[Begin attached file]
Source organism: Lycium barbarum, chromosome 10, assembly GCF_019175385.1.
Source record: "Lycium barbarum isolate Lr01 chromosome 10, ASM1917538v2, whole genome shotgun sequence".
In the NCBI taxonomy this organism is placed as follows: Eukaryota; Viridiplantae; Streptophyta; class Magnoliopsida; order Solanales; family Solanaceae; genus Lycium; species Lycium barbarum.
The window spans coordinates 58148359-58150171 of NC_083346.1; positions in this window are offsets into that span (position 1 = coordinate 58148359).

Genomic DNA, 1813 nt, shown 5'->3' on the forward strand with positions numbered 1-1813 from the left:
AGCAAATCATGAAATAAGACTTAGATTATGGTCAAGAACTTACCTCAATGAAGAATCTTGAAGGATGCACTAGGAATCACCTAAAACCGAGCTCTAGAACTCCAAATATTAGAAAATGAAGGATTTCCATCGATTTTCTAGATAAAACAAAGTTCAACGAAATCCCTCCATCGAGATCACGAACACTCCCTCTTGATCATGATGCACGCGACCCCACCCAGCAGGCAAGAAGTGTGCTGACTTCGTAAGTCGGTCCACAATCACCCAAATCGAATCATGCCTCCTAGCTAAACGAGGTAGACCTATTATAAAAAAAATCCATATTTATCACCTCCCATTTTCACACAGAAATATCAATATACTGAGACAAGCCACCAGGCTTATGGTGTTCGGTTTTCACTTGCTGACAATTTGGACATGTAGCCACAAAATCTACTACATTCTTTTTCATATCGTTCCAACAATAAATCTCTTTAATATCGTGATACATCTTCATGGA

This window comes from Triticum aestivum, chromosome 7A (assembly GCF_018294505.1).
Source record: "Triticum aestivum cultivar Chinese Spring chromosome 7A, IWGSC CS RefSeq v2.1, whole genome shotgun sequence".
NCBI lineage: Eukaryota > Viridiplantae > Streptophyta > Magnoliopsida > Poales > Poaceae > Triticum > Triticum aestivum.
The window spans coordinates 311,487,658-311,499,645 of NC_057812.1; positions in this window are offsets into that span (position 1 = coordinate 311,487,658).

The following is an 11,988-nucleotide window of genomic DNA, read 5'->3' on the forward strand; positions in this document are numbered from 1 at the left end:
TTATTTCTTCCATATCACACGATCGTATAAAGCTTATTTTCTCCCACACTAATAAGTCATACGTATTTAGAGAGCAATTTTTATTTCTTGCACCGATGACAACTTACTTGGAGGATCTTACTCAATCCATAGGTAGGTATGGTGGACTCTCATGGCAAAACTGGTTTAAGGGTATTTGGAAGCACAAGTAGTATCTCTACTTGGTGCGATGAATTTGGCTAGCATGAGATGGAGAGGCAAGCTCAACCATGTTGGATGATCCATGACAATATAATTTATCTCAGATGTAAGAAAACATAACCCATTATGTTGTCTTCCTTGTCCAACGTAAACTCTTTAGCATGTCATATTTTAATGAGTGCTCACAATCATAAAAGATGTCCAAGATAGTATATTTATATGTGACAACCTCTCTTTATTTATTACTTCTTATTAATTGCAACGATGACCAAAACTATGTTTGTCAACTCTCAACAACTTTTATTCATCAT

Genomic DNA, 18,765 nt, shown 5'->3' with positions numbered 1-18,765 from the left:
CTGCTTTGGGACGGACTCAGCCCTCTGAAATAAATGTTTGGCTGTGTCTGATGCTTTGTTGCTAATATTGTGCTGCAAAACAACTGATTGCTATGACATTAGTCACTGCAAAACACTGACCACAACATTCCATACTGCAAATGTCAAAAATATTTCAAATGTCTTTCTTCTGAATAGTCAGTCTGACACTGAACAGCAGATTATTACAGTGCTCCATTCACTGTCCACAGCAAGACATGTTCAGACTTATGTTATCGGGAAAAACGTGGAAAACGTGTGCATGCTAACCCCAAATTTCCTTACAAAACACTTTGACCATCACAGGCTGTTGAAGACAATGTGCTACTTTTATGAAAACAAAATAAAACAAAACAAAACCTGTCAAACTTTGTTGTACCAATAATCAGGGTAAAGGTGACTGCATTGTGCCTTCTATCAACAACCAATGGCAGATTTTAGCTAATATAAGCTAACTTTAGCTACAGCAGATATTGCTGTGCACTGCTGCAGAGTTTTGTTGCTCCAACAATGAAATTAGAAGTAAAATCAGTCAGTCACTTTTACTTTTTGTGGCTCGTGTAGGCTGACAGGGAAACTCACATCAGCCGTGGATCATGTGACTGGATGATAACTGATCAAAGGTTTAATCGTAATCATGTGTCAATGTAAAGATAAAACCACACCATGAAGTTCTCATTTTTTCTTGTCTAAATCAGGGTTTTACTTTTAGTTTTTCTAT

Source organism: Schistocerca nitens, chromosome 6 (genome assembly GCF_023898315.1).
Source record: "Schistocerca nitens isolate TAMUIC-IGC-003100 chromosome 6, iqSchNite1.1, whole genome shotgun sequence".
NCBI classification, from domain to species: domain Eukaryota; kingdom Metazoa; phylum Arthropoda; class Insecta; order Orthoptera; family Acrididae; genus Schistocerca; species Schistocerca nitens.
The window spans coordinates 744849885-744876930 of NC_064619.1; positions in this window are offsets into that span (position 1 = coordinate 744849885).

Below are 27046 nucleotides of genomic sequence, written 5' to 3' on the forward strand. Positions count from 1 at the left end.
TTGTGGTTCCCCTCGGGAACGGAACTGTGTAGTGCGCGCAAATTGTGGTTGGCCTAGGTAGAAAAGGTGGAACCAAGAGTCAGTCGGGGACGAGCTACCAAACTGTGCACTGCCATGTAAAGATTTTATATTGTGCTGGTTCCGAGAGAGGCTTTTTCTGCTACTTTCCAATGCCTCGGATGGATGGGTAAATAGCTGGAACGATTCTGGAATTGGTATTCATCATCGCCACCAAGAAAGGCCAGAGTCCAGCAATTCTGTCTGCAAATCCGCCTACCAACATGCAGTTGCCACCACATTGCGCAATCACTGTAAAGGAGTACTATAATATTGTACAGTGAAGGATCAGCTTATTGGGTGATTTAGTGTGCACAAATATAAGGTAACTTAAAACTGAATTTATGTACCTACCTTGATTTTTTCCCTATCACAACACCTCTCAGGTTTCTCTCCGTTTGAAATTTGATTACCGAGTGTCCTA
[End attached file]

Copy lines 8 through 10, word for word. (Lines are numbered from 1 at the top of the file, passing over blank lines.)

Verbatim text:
Source record: "Triticum aestivum cultivar Chinese Spring chromosome 7A, IWGSC CS RefSeq v2.1, whole genome shotgun sequence".
NCBI lineage: Eukaryota > Viridiplantae > Streptophyta > Magnoliopsida > Poales > Poaceae > Triticum > Triticum aestivum.
The window spans coordinates 311,487,658-311,499,645 of NC_057812.1; positions in this window are offsets into that span (position 1 = coordinate 311,487,658).